Water reclamation plant transforms sewage into clean stream water
July 14, 2007
Euphemisms can cloud reality. When a sewage treatment plant is instead called ‘A water reclamation facility,’ a picture of a wetlands stream harboring trout may come to mind. In this case, that is the reality.
The Snyderville Basin Water Reclamation District is a county-run facility, responsible for collecting raw sewage from 102 square miles of Park City and surrounding areas, and transforming it in one day into three to four million gallons of water, cleaner than the stream water it’s being sent into.
Untreated wastewater was responsible for people of all ages contracting diseases such as dysentery, cholera, and yellow fever in the late 1800’s, said Michael Luers, general manager of the facility. Water-borne disease is still the leading cause of death in children around the world.
"The greatest strides in public health have been made in keeping drinking water separate from waste water," said Michael Boyle, operations manager of the plant.
Luers and Boyle, are proud of their facility, and during the school year, take fourth-grade students and above on tours. Paintings created by students and photos of bacteria and other organisms that digest sewage, hang from the walls of the office. The biochemical testing lab is on down the hall.
A few blocks away, the treatment facility is silent, odorless and inauspicious from the outside. On the inside, it is modern, and at least on the surface, has the hygienic look of a brewery. But what lies within the pipes, holding tanks and ponds, is a different story.
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Raw sewage enters the plant through 275 miles of mostly gravity-fed piping, from an area within similar boundaries to the Park City School District. Workers operate the facility eight hours per day, then computers take over the other 16 hours. The plant runs constantly.
A comb-like filter separates out inorganic materials that should not have entered the sewer system in the first place, such as sticks, cans, cloth and sand. From there, the sewage ends up in a holding tank where hundreds of species of microscopic organisms feed on it for about 18 hours. The bacteria and protozoa break down the material as their cells divide, reproducing new bacteria to take the place of dead.
"All they need is oxygen and sewage, and they become fat and happy," said Luers.
But the element phosphorus remains in the waste water in high concentrations, which would lead to lead to excessive growth of algae in rivers, which would kill fish by depriving them of oxygen. tricking the bacteria, Luers said, they can be made to ingest the remaining phosphorus.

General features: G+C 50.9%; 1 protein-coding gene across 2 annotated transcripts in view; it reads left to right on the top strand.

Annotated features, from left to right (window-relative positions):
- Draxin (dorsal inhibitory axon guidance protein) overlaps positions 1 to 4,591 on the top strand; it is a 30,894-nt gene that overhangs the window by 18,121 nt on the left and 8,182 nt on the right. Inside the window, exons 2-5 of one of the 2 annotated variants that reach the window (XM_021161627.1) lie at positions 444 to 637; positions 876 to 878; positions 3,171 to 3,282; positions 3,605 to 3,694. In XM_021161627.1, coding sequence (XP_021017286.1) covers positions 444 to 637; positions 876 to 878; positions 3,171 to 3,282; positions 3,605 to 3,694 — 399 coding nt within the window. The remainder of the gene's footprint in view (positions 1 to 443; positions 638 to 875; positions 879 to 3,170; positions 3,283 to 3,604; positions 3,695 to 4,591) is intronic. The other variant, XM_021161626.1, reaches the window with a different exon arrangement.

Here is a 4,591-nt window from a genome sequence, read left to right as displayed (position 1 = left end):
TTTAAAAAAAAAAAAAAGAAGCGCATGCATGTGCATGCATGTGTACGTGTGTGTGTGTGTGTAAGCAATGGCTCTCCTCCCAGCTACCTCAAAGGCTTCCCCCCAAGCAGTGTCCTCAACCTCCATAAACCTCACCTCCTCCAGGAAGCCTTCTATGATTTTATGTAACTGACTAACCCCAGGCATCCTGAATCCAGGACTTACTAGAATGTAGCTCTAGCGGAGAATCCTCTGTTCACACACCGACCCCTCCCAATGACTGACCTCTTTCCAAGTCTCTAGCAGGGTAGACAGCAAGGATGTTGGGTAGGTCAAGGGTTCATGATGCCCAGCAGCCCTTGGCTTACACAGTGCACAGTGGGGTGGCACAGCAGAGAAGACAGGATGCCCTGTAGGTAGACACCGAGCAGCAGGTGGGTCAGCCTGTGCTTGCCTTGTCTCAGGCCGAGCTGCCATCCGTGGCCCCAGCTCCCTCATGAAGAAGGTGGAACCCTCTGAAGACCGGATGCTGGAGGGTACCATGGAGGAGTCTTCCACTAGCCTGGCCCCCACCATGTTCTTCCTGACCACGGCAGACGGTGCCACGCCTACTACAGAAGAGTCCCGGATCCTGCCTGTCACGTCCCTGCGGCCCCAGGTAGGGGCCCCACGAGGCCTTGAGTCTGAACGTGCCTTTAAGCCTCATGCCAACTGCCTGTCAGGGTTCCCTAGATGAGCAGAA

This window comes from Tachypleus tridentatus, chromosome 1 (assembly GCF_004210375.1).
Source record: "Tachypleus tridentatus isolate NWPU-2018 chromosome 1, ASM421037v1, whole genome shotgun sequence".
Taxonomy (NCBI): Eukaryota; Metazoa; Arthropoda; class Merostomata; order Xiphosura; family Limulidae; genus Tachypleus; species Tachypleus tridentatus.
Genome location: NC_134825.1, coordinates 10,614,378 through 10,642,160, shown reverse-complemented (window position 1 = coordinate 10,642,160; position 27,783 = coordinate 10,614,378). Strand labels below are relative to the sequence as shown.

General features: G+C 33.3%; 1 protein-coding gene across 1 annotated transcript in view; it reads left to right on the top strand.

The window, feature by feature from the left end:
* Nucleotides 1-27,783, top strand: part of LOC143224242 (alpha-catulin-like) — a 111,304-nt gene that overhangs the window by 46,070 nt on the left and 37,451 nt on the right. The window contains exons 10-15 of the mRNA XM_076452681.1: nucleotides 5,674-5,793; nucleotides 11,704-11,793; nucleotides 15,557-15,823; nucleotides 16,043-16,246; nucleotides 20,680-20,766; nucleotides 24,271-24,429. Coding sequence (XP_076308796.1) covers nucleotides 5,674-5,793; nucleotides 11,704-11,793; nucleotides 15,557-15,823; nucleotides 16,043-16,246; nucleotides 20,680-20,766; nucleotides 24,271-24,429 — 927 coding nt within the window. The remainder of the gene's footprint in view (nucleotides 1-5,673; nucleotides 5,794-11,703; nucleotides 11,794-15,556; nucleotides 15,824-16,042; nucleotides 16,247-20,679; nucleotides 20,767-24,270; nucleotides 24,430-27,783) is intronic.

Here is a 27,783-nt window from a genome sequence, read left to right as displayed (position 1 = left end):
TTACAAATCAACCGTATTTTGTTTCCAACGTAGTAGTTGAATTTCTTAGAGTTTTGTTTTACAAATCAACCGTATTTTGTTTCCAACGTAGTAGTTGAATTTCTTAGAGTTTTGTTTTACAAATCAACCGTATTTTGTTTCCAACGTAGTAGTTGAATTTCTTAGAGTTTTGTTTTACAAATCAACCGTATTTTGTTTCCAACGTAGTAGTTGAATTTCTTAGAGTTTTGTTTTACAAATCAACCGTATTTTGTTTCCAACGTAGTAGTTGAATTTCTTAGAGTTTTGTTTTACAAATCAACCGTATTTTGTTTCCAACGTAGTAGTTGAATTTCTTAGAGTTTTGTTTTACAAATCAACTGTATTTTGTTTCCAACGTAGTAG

The billions of bacteria "have a lifespan from minutes to days," Boyle said. The dead gluttons are filtered out, and by the end of the week, enough have been collected to fill a tanker truck, which will haul the rich organic material away, to be used as the top layer on landfills, or as a top cover for land to be used in growing grass.
The now clean water passes through a giant sand filter, that precipitates any remaining particles and phosphorus. The pure water has an extra step to ensure it is safe, passing over ultraviolet lights capable of killing bacteria and viruses. From there, the water is heavily oxygenated and returned to the ecosystem through a wetlands stream behind the facility.
"The water we discharge is many, many times cleaner than the natural stream water," Luer said. Ducks geese and moose regularly visit and fishermen catch fish along the stream.
Luers and Boyle recalled how one visiting biochemist drank a glass of the water being released into the stream because he had so much confidence in the plant procedures – but they don’t recommend that.
What not to wash down a sink:
Bacon grease or any kind of grease, which in effect clogs the arteries of the system, and has to be removed from tank walls with a rotating scraper.
Materials such as cloth, dirt, sticks or glass.
Chemicals, which if dumped on a large enough scale, could kill the sewage-eating bacteria at the plant.
Anti-bacterial soap if introduced to fresh water on a large scale harms fish’s endocrine systems, and, according to Boyle, "will mimic hormones which, as a result, will turn all fish into females.
Will flushing thousands of toilets in a short amount of time flood the treatment facility (Super bowl Sunday)?
Although there are surges in the system in the mornings and late afternoons, and during the Super Bowl, the reclamation facility automatically adjusts. To different volumes and concentrations of influx.